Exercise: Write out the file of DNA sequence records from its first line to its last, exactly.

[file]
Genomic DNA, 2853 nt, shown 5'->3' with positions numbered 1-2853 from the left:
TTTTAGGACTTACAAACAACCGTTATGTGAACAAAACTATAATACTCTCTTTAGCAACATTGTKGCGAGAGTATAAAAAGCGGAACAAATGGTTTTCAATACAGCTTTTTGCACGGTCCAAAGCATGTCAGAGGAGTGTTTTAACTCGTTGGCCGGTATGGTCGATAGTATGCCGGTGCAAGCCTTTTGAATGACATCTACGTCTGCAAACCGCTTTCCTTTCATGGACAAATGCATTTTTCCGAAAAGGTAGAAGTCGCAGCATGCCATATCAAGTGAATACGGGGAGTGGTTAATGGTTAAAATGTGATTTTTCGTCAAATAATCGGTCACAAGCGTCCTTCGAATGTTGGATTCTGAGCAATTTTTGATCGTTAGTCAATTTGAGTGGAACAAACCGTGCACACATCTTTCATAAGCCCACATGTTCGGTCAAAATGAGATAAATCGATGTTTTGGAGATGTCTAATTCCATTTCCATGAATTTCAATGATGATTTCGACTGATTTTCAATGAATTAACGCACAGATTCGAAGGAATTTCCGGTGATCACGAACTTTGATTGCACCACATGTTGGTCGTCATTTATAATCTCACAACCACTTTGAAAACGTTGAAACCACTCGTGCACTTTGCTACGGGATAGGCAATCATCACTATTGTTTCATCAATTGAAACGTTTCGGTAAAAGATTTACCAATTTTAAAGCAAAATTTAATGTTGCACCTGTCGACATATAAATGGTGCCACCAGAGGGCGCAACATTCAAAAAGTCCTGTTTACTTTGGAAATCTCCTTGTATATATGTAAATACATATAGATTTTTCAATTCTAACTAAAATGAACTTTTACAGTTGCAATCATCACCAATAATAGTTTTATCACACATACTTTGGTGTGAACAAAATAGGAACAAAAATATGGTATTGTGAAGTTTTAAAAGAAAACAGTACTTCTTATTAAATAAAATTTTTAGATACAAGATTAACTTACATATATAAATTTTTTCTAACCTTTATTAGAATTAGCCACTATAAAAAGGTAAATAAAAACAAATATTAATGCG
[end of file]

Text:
Genomic DNA, 2853 nt, shown 5'->3' with positions numbered 1-2853 from the left:
TTTTAGGACTTACAAACAACCGTTATGTGAACAAAACTATAATACTCTCTTTAGCAACATTGTKGCGAGAGTATAAAAAGCGGAACAAATGGTTTTCAATACAGCTTTTTGCACGGTCCAAAGCATGTCAGAGGAGTGTTTTAACTCGTTGGCCGGTATGGTCGATAGTATGCCGGTGCAAGCCTTTTGAATGACATCTACGTCTGCAAACCGCTTTCCTTTCATGGACAAATGCATTTTTCCGAAAAGGTAGAAGTCGCAGCATGCCATATCAAGTGAATACGGGGAGTGGTTAATGGTTAAAATGTGATTTTTCGTCAAATAATCGGTCACAAGCGTCCTTCGAATGTTGGATTCTGAGCAATTTTTGATCGTTAGTCAATTTGAGTGGAACAAACCGTGCACACATCTTTCATAAGCCCACATGTTCGGTCAAAATGAGATAAATCGATGTTTTGGAGATGTCTAATTCCATTTCCATGAATTTCAATGATGATTTCGACTGATTTTCAATGAATTAACGCACAGATTCGAAGGAATTTCCGGTGATCACGAACTTTGATTGCACCACATGTTGGTCGTCATTTATAATCTCACAACCACTTTGAAAACGTTGAAACCACTCGTGCACTTTGCTACGGGATAGGCAATCATCACTATTGTTTCATCAATTGAAACGTTTCGGTAAAAGATTTACCAATTTTAAAGCAAAATTTAATGTTGCACCTGTCGACATATAAATGGTGCCACCAGAGGGCGCAACATTCAAAAAGTCCTGTTTACTTTGGAAATCTCCTTGTATATATGTAAATACATATAGATTTTTCAATTCTAACTAAAATGAACTTTTACAGTTGCAATCATCACCAATAATAGTTTTATCACACATACTTTGGTGTGAACAAAATAGGAACAAAAATATGGTATTGTGAAGTTTTAAAAGAAAACAGTACTTCTTATTAAATAAAATTTTTAGATACAAGATTAACTTACATATATAAATTTTTTCTAACCTTTATTAGAATTAGCCACTATAAAAAGGTAAATAAAAACAAATATTAATGCG